Plants to be wintered under glass should all be safe from frost, neatly arranged in their winter quarters, clean and orderly. However hardy any plants in pots are (which have to stand the tear and wear of forcing), they should at least have protection in severe weather. If in pits under glass-lights so much the better. The whole stock of Azaleas, Rhododendrons, Roses (China, Noisette, and Teas, especially), Lilacs, Kalmias, Deutzias, Dielytras, bulbs of sorts, may be potted for succession. Syringas, Cherries, double and single, Kalmias, Lily of the Valley, and others well known, should be arranged in lots, in order to select from the earliest of the stock suitable plants for forcing, and this work will soon require attention. Where a gay conservatory and cut-flowers are matters of great request, Chrysanthemums should now be all secure by stakes, and taken under glass to flower, giving them plenty of light, air, and liquid manure. Calceolarias may require potting, and should have plenty of air and light now. Fire-heat is much against their wellbeing. Cinerarias and Primulas also require cool airy treatment. Frosty winds are very injurious to this class of plants. Cyclamens growing planted out in frames should be potted, if not already done.

Heaths, Epacris, and the whole class of New Holland hard-wooded plants, should be placed where there is plenty of air and light. A little fire-heat, with fresh dry air on, may be necessary to keep greenhouses and conservatories healthy; but should only be used as a necessary evil. Cleanliness in every respect is indispensable to the health of plants. Pelargoniums cut down and growing freely, may be potted into small pots, first reducing the roots. Keep them cool, and water with much care. Mildew may appear on some plants; sulphur sprinkled on the pest will soon eradicate it. All surfaces of pots should be free from moss and weeds, and the soil kept porous. Fumigate with tobacco, to destroy aphis wherever it appears. At this season choice plants in flower for show-house are not very plentiful; but there are so many with fine foliage and graceful habit, that there need be no lack of interest in this structure : neatness and order and absence of crowding always do much to help the appearance of plants - the reverse of this robs them of much of their beauty.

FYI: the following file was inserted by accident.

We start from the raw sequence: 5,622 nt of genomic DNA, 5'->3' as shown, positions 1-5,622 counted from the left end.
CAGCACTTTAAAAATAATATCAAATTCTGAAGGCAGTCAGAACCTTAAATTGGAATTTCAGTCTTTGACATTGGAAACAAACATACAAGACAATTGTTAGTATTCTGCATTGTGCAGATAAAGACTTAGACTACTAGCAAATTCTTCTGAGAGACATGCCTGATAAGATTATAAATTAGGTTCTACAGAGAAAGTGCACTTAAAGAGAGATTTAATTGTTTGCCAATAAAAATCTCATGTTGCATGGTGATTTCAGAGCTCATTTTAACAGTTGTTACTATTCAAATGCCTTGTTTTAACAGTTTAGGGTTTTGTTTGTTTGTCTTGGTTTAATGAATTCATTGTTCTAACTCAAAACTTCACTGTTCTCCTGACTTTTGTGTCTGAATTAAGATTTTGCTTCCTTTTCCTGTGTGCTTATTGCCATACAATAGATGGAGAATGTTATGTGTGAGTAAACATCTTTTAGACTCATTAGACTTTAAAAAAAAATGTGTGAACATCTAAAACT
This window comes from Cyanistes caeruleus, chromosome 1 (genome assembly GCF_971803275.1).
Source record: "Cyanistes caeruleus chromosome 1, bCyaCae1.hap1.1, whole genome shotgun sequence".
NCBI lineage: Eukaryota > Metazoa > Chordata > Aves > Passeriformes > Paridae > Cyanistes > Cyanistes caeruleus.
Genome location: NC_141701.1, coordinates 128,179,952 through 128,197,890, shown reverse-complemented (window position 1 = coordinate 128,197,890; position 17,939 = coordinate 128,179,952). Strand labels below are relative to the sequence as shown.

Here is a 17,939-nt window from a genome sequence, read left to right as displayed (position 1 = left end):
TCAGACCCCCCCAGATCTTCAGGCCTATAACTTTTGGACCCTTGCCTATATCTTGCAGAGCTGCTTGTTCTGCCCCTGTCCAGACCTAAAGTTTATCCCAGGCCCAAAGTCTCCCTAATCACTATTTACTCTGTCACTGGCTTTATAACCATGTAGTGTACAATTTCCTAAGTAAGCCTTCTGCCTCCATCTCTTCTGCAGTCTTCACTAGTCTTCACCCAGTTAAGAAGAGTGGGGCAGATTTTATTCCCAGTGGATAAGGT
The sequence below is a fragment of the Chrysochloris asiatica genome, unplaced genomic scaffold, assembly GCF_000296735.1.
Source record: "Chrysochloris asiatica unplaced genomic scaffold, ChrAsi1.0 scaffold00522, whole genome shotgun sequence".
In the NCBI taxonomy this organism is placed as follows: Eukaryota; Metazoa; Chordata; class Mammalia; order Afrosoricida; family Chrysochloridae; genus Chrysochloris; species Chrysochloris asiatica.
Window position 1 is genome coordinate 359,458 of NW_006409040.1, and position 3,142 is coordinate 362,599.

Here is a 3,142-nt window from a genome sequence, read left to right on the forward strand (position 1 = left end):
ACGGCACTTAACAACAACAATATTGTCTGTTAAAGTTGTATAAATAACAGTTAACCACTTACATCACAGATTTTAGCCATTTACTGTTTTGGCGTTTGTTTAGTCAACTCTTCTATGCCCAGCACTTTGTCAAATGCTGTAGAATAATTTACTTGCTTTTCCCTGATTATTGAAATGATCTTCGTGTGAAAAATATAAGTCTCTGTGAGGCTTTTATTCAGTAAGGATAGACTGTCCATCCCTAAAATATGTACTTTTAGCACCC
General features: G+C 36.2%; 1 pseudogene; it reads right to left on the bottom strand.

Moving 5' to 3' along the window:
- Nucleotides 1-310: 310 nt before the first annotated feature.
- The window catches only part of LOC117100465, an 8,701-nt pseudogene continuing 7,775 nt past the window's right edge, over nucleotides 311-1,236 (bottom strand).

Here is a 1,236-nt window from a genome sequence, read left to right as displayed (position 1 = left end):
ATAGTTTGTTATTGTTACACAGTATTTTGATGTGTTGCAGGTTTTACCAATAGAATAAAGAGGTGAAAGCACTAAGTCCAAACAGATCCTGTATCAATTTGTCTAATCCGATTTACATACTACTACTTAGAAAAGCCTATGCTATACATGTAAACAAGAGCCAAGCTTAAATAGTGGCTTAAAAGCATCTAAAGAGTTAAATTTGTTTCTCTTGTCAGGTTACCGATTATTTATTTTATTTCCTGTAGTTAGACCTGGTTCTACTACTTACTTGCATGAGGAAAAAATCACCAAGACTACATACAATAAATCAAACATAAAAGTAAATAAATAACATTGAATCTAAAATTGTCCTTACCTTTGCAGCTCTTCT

Plants in flower now are autumn Heaths. Camellias which were forced early, Roses, Pelargoniums, Fuchsias, Mignonette, Violets in pots, Salvias, Valottas, and others, mixed with Phormiums, greenhouse Ferns, Palms, Dracaenas, Corda-lines, etc, make a good display. In stoves the stock of winter-flowering plants should have the best positions for light; shading everywhere may now be removed. All staking, surface-cleaning, washing of lights, sponging of leaves and stems, drainage, pot-washing, should be done thoroughly now, and cleanliness may be an easy matter afterwards. Plants coming forward for flowering are Euphorbias, Begonias, Justicias, Eucharis, Gardenias, Gesnerias, Scutellarias, Thyrsacanthus, Calanthes, Poinsettias, Libonias, and others. Stove-heat may not be over 65° at night. M. T.

Plant-Structures #1

Chrysanthemums will be gay to end of month. They then should be hardened gradually for the supply of cuttings. Most plants date their success from the cutting or seedling stage. Azaleas, Camellias, and some of the stock of forced plants will take the place of Chrysanthemums, where there are means to bring forward the numerous plants often referred to for conservatory decoration. Better to err on the side of low temperature at this season than the reverse - small batches taken in often, are preferable to large quantities at longer periods. All plants to be forced should be under protection of some kind. Never take frozen plants into heat; all forcing should be gradual, and as natural as possible. At all times take every advantage of sun-heat. Greenhouse plants of the hardwood class should have plenty of air when weather is mild. Use fire-heat to expel damp, and the temperature need not fall much below 40°. About 45°, all other things being equal, will suit most plants in the daytime - at night 6° or so less in severe weather is all the better for the plants. Cinerarias, Calceolarias, Cyclamens, and Pelargoniums require plenty of light and air, and damp must not be confined in the structure. The last named may be kept drier and more airy than the others.

Mildew must have no place, but have sulphur dusted over it. Vermin and decaying matter must not be seen. In stoves the treatment varies little from last month: numbers of the plants grown specially for Christmas decoration will now be well forward. Among the chief of them are Poinsettias, Begonias, Euphorbias, Scutellarias, Calanthes, etc. Gloxinias may be started if wanted early - also Achimenes, a few Caladiums, and others. Mixed stoves may be very "quiet" at this season. Temperatures need not be over 55° at night, and 60° by day. Thrips are always very active at this season : keep the sponge going. M. T.